Last summer and fall, protesters toppled Portland statues depicting three U.S. presidents: George Washington, Abraham Lincoln and Theodore Roosevelt.
Last month, local authorities quietly adopted a policy that could ensure the statues stay down.
Regional curators adopted a policy that says public artworks can be removed if the “subject or impact of an artwork is significantly at odds with values of antiracism, equity, inclusion.” There’s a strong chance the presidents won’t pass muster.
The policy: On May 5, the board of the Regional Arts and Culture Council amended its policies on adding and withdrawing public art. RACC, a nonprofit, contracts with Portland City Hall and Multnomah County to collect and maintain government-owned artworks, including statues. It’s also in charge of removing (or “deaccessioning”) such artworks from public collections, under certain circumstances.
The policy change RACC’s board approved last month expands those circumstances. It says artwork that’s at odds with antiracism can be removed. Same goes for art that becomes a rallying place for “gatherings centered on racist or bigoted ideology.”
RACC can also decide to get rid of public art if it becomes the target of “overwhelming public objection” for at least two years. That means if enough people vandalize a work with “social justice oriented graffiti,” that can be reason to remove it from the public collection.
Perhaps most noteworthy: The RACC board extensively rewrote its policy around public monuments—that is, statues honoring revered historical figures.
“Public art in the form of historic monuments and memorials in these spaces frequently depicts figures or events seen through the lens of privilege, failing to recognize the nuance of history that contains dispossession, enslavement, and discrimination,” the new policy says. “The legacy of the people or events depicted can change over time and it is therefore imperative that these artworks be regularly reevaluated, taking into account new information that comes to light during research or based on the evolution of a changing community.”
Kristin Calhoun, RACC’s director of public art, says the board made the policy changes in direct response to racial justice protests over the past year that, across the nation and in Portland, often included the toppling of monuments honoring historical figures who contributed to oppression. “There was nothing in the existing policy that addressed a moment like we’re in now,” she says.
Why it matters: In June 2020, several dozen people pulled down a statue of George Washington from a pedestal at the intersection of Northeast 57th Avenue and Sandy Boulevard. Four months later, following a protest dubbed “Indigenous People’s Day of Rage,” people tore down statues of Abraham Lincoln and Theodore Roosevelt that stood along the Park Blocks.
The statues have remained in city storage since they were toppled. All three could run afoul of the new standards RACC has adopted.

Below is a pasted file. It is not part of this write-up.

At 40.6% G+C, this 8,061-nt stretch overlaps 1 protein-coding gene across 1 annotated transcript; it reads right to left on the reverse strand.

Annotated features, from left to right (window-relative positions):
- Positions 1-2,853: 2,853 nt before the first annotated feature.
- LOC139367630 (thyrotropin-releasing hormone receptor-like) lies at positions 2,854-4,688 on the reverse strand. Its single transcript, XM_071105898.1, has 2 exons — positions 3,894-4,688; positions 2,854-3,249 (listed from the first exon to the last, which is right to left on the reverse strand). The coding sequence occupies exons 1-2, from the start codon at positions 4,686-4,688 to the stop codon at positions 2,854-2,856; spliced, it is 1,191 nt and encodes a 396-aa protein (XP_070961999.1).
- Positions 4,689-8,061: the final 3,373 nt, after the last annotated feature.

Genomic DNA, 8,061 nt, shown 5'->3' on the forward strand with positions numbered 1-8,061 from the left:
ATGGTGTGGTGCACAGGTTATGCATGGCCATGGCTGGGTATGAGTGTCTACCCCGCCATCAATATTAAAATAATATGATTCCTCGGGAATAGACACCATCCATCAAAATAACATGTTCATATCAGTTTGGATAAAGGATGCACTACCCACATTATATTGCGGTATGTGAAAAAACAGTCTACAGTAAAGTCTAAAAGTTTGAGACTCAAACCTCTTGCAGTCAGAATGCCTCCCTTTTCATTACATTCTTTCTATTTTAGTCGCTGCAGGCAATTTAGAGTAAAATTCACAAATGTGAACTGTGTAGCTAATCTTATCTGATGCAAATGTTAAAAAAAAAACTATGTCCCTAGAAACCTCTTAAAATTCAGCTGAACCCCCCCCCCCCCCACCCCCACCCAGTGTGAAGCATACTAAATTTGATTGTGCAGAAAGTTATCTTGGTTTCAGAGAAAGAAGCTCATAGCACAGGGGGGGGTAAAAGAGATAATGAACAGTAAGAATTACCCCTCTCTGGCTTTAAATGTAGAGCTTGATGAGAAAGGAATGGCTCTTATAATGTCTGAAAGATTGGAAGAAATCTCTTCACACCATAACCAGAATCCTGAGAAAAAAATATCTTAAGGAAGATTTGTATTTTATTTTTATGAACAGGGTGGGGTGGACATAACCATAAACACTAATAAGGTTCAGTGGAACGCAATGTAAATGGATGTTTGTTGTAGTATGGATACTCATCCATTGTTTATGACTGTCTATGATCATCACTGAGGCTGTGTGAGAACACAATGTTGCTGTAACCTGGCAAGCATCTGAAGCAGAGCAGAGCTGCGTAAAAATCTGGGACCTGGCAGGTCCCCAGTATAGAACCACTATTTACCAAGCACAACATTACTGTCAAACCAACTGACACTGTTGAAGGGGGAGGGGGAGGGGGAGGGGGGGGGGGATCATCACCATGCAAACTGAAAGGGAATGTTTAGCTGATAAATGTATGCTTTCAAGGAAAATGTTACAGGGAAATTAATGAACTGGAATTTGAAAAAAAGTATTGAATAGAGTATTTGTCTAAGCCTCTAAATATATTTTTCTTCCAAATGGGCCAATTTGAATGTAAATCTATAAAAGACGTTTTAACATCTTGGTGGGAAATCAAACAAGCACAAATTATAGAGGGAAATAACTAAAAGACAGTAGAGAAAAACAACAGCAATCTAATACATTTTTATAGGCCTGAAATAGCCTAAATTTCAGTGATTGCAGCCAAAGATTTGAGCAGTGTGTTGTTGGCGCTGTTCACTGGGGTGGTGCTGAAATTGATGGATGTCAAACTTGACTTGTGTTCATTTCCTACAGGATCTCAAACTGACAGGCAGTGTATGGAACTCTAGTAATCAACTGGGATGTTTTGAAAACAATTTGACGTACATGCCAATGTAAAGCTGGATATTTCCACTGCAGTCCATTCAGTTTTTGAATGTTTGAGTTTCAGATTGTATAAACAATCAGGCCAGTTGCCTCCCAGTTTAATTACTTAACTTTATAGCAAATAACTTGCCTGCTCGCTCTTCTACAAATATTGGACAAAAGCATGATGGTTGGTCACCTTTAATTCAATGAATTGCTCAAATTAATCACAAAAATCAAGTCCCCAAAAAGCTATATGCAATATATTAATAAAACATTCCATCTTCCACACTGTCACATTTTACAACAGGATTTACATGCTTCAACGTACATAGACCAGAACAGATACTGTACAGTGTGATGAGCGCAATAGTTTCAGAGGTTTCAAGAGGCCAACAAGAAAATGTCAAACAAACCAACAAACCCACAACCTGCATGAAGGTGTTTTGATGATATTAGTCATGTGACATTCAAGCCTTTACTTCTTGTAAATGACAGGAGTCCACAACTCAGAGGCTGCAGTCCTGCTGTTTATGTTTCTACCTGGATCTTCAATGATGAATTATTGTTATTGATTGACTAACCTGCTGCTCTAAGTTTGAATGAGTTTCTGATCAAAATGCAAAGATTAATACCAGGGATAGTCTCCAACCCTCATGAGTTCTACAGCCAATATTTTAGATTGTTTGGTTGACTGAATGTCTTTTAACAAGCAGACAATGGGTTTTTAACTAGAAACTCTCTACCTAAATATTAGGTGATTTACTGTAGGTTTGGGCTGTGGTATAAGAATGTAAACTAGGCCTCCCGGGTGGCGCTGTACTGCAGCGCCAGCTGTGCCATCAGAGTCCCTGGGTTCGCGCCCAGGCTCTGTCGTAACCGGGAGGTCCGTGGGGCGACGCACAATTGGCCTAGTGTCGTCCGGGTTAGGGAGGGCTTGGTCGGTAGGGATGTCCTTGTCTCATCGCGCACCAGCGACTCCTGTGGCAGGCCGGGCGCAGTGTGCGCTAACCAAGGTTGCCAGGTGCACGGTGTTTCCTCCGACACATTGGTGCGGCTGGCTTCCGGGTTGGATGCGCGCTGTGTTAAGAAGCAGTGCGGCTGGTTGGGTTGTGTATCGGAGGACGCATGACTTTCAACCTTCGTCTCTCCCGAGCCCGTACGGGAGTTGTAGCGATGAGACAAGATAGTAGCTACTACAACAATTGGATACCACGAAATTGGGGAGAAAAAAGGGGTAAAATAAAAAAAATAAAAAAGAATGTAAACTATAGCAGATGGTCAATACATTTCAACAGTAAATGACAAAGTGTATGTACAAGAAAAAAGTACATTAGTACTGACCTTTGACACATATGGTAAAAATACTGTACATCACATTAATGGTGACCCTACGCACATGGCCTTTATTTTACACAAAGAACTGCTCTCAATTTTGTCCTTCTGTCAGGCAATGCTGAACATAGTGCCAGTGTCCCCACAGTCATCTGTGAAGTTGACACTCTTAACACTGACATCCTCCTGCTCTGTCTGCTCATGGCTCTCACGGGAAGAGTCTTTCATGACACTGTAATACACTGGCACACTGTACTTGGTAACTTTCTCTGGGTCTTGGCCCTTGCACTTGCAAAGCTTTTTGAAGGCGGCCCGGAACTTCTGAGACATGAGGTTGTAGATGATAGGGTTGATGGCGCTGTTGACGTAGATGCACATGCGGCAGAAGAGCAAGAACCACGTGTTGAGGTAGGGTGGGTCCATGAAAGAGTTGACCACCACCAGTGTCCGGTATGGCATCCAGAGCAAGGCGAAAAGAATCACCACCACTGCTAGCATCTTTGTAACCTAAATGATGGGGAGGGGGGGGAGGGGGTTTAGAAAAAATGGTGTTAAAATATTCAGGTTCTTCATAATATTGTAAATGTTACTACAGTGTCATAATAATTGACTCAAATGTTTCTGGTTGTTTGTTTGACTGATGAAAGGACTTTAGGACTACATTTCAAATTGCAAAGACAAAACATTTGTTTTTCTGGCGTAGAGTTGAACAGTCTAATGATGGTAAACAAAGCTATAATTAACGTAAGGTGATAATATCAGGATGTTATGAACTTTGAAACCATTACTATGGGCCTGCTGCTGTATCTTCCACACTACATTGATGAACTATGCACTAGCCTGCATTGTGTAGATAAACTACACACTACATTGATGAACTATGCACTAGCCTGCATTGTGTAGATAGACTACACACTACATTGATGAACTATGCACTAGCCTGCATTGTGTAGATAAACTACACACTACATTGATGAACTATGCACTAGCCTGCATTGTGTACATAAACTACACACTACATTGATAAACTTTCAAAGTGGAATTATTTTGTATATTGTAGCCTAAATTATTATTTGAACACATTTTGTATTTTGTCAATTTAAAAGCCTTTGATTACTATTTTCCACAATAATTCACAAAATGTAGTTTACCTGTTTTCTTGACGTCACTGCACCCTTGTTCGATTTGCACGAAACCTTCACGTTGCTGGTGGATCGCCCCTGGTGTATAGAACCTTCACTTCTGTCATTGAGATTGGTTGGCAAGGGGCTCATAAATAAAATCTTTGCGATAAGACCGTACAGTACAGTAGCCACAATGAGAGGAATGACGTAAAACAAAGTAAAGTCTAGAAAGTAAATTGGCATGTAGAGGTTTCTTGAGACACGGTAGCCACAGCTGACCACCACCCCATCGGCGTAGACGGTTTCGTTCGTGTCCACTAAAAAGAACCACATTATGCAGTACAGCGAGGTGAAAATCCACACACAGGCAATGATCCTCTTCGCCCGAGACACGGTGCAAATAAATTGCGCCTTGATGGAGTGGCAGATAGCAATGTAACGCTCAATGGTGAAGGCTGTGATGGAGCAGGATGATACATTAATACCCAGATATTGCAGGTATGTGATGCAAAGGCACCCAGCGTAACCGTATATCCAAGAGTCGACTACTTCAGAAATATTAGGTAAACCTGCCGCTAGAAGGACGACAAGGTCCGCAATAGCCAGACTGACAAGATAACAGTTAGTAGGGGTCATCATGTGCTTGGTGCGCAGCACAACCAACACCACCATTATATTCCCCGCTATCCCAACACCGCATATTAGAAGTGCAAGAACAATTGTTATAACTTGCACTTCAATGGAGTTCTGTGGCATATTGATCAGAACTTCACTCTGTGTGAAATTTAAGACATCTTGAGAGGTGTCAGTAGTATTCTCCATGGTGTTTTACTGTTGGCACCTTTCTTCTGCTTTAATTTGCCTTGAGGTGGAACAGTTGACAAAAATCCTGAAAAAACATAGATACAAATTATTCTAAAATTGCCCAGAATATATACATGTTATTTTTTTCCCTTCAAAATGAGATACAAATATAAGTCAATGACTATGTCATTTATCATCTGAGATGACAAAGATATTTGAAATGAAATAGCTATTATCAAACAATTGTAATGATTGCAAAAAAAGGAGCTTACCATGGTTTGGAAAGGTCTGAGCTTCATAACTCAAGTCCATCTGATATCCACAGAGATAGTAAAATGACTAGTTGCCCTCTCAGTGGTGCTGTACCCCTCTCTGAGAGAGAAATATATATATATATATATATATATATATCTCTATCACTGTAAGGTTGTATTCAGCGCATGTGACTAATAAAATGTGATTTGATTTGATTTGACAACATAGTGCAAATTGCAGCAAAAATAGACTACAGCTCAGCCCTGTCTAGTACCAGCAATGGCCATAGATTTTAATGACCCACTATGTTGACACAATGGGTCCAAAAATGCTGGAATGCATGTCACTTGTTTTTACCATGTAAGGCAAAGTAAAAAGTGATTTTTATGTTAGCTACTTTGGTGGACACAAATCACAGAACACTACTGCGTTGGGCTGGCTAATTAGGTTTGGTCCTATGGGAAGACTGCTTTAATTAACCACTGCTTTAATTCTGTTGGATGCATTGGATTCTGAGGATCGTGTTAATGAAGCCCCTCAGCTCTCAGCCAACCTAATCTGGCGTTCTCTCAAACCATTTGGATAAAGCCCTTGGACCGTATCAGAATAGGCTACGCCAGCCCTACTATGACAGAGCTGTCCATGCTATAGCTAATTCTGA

Washington was a slave owner. Roosevelt espoused eugenics and led imperialist wars. And Lincoln, while chiefly remembered for the Emancipation Proclamation, held racist views of Black people and presided over the removal of Native Americans from their land.
(All three presidential monuments were donated to the city by the same patron: Henry Waldo Coe, a turn-of-the-century physician whose removal of Native Alaskans to his mental institution has itself come under scrutiny. At last one person objected in February to a national historical designation of the Park Blocks, because of Coe’s gift to the city.)
Lincoln and Roosevelt face an additional hurdle: New designs for the Park Blocks may not have room for them.
Jeff Hawthorne, arts program manager for the city, says RACC also preemptively removed a fourth statue, The Promised Land, that featured a pioneer family in Chapman Square, after it was burned and sprayed with graffiti decrying it as colonialist.
Hawthorne says local officials haven’t determined the four statues’ fate. “We need to review all of the possibilities of what could be the ultimate disposition of George Washington or any of those sculptures,” he says. The possibilities include keeping them in storage, or repairing them and displaying them somewhere else—like in a museum—where they could be presented with context about why they’re controversial and what happened in the summer of 2020.
The idea that Abraham Lincoln was too racist to honor now is hardly a consensus view. But don’t expect tribunals for the presidents. While RACC plans to present its new policy to the Portland City Council this summer, it doesn’t plan to hold public hearings on each statue’s fate.
Calhoun says the nonprofit is seeking input on wider questions. “How do we have a public realm where everyone feels represented and safe and seen and heard? What does that look like?” she asks. “Even: Do you want monuments? Not everybody does.”